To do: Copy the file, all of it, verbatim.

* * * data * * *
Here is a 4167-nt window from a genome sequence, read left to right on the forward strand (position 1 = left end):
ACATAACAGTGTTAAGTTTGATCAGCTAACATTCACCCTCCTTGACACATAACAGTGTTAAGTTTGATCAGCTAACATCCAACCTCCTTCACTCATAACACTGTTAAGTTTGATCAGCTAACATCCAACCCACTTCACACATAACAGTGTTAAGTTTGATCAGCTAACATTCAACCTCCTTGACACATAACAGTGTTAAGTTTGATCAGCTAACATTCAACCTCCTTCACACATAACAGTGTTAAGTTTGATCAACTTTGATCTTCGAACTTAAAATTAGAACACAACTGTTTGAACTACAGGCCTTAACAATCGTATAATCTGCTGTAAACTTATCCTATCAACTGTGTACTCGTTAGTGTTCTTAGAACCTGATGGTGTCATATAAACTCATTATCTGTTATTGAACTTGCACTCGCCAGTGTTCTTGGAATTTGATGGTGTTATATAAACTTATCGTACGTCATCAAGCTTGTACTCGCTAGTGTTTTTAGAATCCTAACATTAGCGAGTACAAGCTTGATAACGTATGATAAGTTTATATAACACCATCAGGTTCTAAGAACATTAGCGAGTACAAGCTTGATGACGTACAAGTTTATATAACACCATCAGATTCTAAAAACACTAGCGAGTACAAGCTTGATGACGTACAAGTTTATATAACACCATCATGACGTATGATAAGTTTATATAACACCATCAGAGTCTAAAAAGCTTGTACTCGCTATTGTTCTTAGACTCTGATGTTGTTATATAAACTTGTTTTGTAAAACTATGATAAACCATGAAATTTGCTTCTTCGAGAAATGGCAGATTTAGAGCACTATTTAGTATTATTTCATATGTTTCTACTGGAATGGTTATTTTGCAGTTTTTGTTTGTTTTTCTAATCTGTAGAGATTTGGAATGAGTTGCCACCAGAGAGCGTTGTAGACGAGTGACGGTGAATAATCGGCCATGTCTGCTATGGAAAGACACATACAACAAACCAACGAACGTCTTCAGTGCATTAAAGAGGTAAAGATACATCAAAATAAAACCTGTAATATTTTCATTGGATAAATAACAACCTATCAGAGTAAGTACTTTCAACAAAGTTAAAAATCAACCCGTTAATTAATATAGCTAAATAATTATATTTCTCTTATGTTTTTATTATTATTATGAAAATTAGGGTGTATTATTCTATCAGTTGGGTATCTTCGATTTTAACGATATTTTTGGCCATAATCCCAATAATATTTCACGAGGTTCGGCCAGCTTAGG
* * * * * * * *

Here is a 4167-nt window from a genome sequence, read left to right on the forward strand (position 1 = left end):
ACATAACAGTGTTAAGTTTGATCAGCTAACATTCACCCTCCTTGACACATAACAGTGTTAAGTTTGATCAGCTAACATCCAACCTCCTTCACTCATAACACTGTTAAGTTTGATCAGCTAACATCCAACCCACTTCACACATAACAGTGTTAAGTTTGATCAGCTAACATTCAACCTCCTTGACACATAACAGTGTTAAGTTTGATCAGCTAACATTCAACCTCCTTCACACATAACAGTGTTAAGTTTGATCAACTTTGATCTTCGAACTTAAAATTAGAACACAACTGTTTGAACTACAGGCCTTAACAATCGTATAATCTGCTGTAAACTTATCCTATCAACTGTGTACTCGTTAGTGTTCTTAGAACCTGATGGTGTCATATAAACTCATTATCTGTTATTGAACTTGCACTCGCCAGTGTTCTTGGAATTTGATGGTGTTATATAAACTTATCGTACGTCATCAAGCTTGTACTCGCTAGTGTTTTTAGAATCCTAACATTAGCGAGTACAAGCTTGATAACGTATGATAAGTTTATATAACACCATCAGGTTCTAAGAACATTAGCGAGTACAAGCTTGATGACGTACAAGTTTATATAACACCATCAGATTCTAAAAACACTAGCGAGTACAAGCTTGATGACGTACAAGTTTATATAACACCATCATGACGTATGATAAGTTTATATAACACCATCAGAGTCTAAAAAGCTTGTACTCGCTATTGTTCTTAGACTCTGATGTTGTTATATAAACTTGTTTTGTAAAACTATGATAAACCATGAAATTTGCTTCTTCGAGAAATGGCAGATTTAGAGCACTATTTAGTATTATTTCATATGTTTCTACTGGAATGGTTATTTTGCAGTTTTTGTTTGTTTTTCTAATCTGTAGAGATTTGGAATGAGTTGCCACCAGAGAGCGTTGTAGACGAGTGACGGTGAATAATCGGCCATGTCTGCTATGGAAAGACACATACAACAAACCAACGAACGTCTTCAGTGCATTAAAGAGGTAAAGATACATCAAAATAAAACCTGTAATATTTTCATTGGATAAATAACAACCTATCAGAGTAAGTACTTTCAACAAAGTTAAAAATCAACCCGTTAATTAATATAGCTAAATAATTATATTTCTCTTATGTTTTTATTATTATTATGAAAATTAGGGTGTATTATTCTATCAGTTGGGTATCTTCGATTTTAACGATATTTTTGGCCATAATCCCAATAATATTTCACGAGGTTCGGCCAGCTTAGG